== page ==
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I "Dark energy" may be nothing more than baseline curvature

  1. Feb 22, 2016 #1

    marcus

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    I know of no scientific reason to suppose that "dark energy" is anything more than the cosmological curvature constant identified by Einstein in 1917 as occurring naturally in the GR equation for spacetime curvature.

    It might eventually turn out to be related to some type of energy. That's possible. But so far there seems to be no reason to imagine that it is is connected with anything we'd normally consider an energy---it is simply the universe's baseline curvature in the absence of matter.

    The phrase "dark energy" tends to get newcomers confused because they try to understand something much simpler (a small pervasive constant baseline curvature) in terms of energy. The phrase should probably be replaced by something less misleading.
     
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  3. Feb 22, 2016 #2

    mfb

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    It is purely a matter of interpretation. A constant dark energy density and an explicit cosmological constant lead to exactly the same physics.
    If the "constant" is observed to vary with time or space in the future, then a cosmological constant does not work any more.

    A different name might have been better, in particular to avoid confusion with dark matter. But we cannot change it here.
     
  4. Feb 22, 2016 #3

    fresh_42

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    Wouldn't that still leave the possibility that the cosmological constant is a cosmological function of time?
    I like to ask how "dark energy" contributes to the overall balance. I usually read of about 0.75. Is such a notation compatible with the interpretation of curvature which I also like the best since it seems somehow natural? Wouldn't this apply an energy to a geometric object?
     
  5. Feb 22, 2016 #4

    Haelfix

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    You could in principle play the same game with a time dependent dark energy term. Normally something like quintessence is interpreted as living on the right hand side of the field equations as the varying potential of a scalar field, but nothing stops you from bringing it over to the left hand side and interpreting it as having to do with geometry.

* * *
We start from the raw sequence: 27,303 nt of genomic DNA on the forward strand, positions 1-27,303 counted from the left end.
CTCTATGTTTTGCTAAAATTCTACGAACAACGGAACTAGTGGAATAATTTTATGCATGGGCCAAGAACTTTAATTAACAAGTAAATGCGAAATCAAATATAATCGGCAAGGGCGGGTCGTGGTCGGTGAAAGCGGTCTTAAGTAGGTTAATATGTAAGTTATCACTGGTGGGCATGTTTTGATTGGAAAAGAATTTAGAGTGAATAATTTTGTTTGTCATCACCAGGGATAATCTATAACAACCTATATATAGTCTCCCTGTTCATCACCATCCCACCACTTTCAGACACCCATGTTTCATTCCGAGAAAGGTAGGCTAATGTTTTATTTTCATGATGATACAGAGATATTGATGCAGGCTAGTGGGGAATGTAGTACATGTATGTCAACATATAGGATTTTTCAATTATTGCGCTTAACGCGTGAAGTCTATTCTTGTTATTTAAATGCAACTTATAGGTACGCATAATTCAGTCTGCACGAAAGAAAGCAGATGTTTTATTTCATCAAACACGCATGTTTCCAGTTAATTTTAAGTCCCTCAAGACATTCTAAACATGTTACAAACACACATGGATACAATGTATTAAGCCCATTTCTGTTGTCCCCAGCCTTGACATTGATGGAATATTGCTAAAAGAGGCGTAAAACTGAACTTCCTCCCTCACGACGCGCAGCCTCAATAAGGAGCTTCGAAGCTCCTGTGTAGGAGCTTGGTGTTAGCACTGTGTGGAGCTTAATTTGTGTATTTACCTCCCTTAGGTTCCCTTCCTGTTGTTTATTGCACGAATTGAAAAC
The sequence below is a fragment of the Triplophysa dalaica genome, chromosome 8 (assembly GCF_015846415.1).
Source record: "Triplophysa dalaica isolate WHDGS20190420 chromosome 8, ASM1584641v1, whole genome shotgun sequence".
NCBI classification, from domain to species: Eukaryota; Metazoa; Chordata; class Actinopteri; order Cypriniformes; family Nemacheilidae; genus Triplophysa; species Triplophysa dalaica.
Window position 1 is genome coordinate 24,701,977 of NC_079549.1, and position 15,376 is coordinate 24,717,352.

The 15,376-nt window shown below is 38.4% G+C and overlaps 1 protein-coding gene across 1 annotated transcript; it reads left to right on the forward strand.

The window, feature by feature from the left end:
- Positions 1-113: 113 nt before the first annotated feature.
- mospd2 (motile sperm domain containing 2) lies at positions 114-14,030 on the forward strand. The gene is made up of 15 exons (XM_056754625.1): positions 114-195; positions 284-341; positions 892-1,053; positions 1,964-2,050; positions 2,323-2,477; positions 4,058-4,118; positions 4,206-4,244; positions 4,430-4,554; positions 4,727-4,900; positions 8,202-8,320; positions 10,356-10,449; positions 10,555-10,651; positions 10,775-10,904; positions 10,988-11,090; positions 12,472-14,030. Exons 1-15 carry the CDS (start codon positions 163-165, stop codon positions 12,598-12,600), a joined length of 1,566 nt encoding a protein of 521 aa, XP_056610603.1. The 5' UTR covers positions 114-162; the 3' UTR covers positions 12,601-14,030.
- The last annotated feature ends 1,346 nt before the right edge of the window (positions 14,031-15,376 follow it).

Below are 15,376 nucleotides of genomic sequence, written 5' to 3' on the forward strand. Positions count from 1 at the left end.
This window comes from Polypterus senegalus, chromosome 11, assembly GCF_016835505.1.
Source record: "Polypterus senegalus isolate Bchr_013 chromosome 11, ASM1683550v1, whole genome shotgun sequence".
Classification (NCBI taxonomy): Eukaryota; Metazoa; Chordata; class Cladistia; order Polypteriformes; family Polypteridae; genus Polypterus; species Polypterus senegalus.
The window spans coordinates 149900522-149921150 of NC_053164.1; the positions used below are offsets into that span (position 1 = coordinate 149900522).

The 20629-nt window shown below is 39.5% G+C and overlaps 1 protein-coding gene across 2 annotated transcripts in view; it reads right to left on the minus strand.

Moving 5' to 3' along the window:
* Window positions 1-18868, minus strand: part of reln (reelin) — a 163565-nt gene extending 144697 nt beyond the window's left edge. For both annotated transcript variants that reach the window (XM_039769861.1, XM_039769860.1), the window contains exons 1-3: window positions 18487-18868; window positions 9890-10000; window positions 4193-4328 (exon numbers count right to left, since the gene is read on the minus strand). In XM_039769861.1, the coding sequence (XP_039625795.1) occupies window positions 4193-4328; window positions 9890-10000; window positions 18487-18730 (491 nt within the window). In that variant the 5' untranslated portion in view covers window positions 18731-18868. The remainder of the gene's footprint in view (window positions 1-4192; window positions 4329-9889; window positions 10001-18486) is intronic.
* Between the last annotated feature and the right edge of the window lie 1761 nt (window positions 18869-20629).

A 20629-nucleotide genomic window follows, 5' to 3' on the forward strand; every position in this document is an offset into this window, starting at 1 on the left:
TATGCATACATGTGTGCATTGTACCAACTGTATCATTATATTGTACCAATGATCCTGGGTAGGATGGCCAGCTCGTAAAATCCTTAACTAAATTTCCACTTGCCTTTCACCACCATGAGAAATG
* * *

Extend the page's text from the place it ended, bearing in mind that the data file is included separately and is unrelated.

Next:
The dynamics are the same, provided Einstein's equations hold exactly, its just a matter of terminology*.

    *Bad terminology incidentally, in cosmology the word 'curvature constants' means something very different.
     
  6. Feb 22, 2016 #5

    mfb

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    Well, we wouldn't call it constant then I guess. On the other hand, the Hubble "constant" is not constant in time either.
    The addition to approximately 1 needs an interpretation as energy density or something similar.
     
  7. Feb 23, 2016 #6

    timmdeeg

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    Two questions:

    Do you say that the cosmological constant / dark energy is not vacuum energy? And what would this mean regarding the Friedmann equation?

    What means "universe's baseline curvature"?
     
  8. Feb 23, 2016 #7

    marcus

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    Those questions are pretty well answered in the 2010 article "Why all these prejudices against a constant?" Google the title.

    You just write the Friedmann equation with a constant spacetime curvature on the lefthand side (like a constant of integration). It does not involve any matter term on the right hand.